The fact that directly judging someone to be a liar is difficult is understandable considering that there is a lack of cues that people can use to reliably detect a liar (DePaulo et al., 2003). Yet even though cues might be weak, some evidence of their presence does exist. Liars are perceived as more tense and less forthcoming, they have less compelling stories, speak in a higher pitch, and make a more negative impression—truth-tellers, on the other hand, come across more direct, certain, and more personal (DePaulo et al., 2003). Although not always consciously aware of it, people are very good at picking up subtle cues from their social environment (Bargh and Chartrand, 1999). This is, for instance, supported by both research on mimicking suggesting that non-verbal behavior is regulated mostly outside of conscious awareness and that it has consequences at the behavioral level (Chartrand and Bargh, 1999; Stel et al., 2008), and research on emotional face-to-face communication (Dimberg et al., 2000). Similarly, as we suggest here, people might thus unconsciously pick up on some of the less apparent cues given away by a liar.
Our reasoning is based on indications that forming impressions of the intentions of other people seems to be an automatic process, one that has been argued to be evolved in order to enhance chances of survival (Fiske et al., 2007). More specifically, to the extent that forming alliances with trustworthy others benefits survival and reproduction, being able to detect trustworthiness in others has adaptive value. One major marker for trustworthiness is emotional expressivity, where emotional expressiveness is positively related to being judged as trustworthy (Boone and Buck, 2003). As liars may try to control their expressive behaviors (DePaulo et al., 2003), liars could generally be perceived as less trustworthy. People judge trustworthiness of others very rapidly (Willis and Todorov, 2006), and base their social decision-making on it (van ’t Wout and Sanfey, 2008). People are also especially good at judging someone’s warmth—an indication of the favorability of another persons’ intentions toward us—as compared to their competence (Fiske et al., 2007). In similar vein, people judge liars less likable and less trustworthy than truth-tellers, and tend to increase their own deceptive behavior toward a liar (Tyler et al., 2006). It appears that people are wired to detect friendly intent or potential threats in others, and adjust their behavior toward them accordingly.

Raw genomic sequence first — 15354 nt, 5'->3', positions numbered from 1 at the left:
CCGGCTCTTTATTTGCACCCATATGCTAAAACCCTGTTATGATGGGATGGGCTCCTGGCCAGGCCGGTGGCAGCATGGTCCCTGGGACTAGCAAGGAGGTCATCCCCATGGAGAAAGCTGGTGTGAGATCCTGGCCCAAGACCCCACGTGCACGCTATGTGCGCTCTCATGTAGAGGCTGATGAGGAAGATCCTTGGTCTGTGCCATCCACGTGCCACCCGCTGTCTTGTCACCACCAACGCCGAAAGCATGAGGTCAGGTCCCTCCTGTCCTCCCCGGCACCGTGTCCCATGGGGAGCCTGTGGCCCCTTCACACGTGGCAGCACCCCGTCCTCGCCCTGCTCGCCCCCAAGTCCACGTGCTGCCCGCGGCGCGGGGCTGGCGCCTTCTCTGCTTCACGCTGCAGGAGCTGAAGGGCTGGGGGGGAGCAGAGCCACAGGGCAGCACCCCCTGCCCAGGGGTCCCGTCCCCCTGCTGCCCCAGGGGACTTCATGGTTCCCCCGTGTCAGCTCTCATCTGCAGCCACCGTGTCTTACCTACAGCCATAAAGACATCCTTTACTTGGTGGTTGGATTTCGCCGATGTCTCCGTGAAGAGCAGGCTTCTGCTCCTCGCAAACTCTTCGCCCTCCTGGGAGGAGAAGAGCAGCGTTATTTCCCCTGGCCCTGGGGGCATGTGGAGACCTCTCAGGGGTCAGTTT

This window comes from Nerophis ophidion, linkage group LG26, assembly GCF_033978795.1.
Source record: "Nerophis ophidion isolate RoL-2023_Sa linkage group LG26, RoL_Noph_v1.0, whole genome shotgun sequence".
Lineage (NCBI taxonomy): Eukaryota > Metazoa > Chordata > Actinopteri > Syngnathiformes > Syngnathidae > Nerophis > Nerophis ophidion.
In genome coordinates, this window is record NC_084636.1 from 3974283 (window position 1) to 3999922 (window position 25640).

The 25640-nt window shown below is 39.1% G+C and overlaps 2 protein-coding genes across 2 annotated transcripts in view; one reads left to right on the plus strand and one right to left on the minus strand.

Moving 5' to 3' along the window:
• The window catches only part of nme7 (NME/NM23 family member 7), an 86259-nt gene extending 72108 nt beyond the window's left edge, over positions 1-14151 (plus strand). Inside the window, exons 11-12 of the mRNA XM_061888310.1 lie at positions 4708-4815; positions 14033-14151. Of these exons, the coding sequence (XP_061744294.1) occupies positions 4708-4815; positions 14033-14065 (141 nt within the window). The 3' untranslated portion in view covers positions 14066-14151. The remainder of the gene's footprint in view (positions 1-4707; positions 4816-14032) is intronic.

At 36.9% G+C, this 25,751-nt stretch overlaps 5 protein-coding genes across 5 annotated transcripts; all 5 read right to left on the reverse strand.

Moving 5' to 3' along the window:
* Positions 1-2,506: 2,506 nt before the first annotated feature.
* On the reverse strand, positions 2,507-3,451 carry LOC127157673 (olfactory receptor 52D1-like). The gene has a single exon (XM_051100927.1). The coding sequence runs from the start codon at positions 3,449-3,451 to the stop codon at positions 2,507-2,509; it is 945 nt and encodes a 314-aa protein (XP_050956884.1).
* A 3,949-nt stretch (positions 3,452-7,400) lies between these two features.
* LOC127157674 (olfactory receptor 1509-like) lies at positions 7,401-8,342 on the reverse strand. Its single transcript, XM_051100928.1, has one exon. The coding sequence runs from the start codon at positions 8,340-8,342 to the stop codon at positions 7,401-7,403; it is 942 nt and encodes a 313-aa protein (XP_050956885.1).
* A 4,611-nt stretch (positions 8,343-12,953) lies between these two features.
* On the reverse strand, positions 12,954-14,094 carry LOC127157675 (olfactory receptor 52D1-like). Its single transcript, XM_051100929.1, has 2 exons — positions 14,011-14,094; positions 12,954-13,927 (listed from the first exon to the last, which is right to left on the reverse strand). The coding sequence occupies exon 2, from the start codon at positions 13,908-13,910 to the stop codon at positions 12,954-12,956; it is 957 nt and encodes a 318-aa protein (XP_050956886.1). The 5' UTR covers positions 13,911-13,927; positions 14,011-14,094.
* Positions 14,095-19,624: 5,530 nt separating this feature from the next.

Seminal work has demonstrated that from early on in life, being able to know who to trust and forming emotional attachments is essential for development (Bowlby, 1969), and that physical contact is essential for survival and psychological wellbeing (Harlow, 1958). Accordingly, it has been argued that the association between warmth and trust is strengthened during early development, as physical warmth usually co-occurs with care from trusted others (IJzerman and Koole, 2011). Recent research also suggests there is a relationship between perceiving a person as trustworthy and temperature perceptions. Szymkow et al. (2013) found focusing on traits unrelated to trustworthiness did not effect perceptions of ambient temperature, whereas focusing on traits relevant to trustworthiness (i.e., communion, warmth) did. This also led the authors to argue that perceptions of temperature—which could arguably be stemming from bodily temperature changes—can inform on the trustworthiness of others. The question we are concerned with here is whether forming an impression of an untrustworthy or trustworthy person influences actual physical temperature.
Physical and Interpersonal Warmth
There have been a number of studies linking skin temperature to interpersonal relations. For instance, social exclusion not only makes people feel bad but it also makes them feel colder (Zhong and Leonardelli, 2008) and this is reflected in actual skin temperature (IJzerman et al., 2012). Correspondingly, temporarily holding a warm object—such as a tea cup—can mend this negative affect (IJzerman et al., 2012) and positively influences judgments of interpersonal warmth (trust) and enhances positive behavior toward others (Williams and Bargh, 2008). Physical temperature has also been found to influence trust behavior in an economic trust game (Kang et al., 2011), and as mentioned above, focusing on a target persons’ psychological warmth increases estimates of ambient room temperature (Szymkow et al., 2013). These findings suggest a process of bodily temperature regulation during social interaction, wherein elements of the interaction influence the body and vice versa. Building on these ideas of the embodiment of social relationships, the question arises, then, whether unconsciously picking up on untrustworthiness (i.e., another person lying) is also accompanied by temperature changes.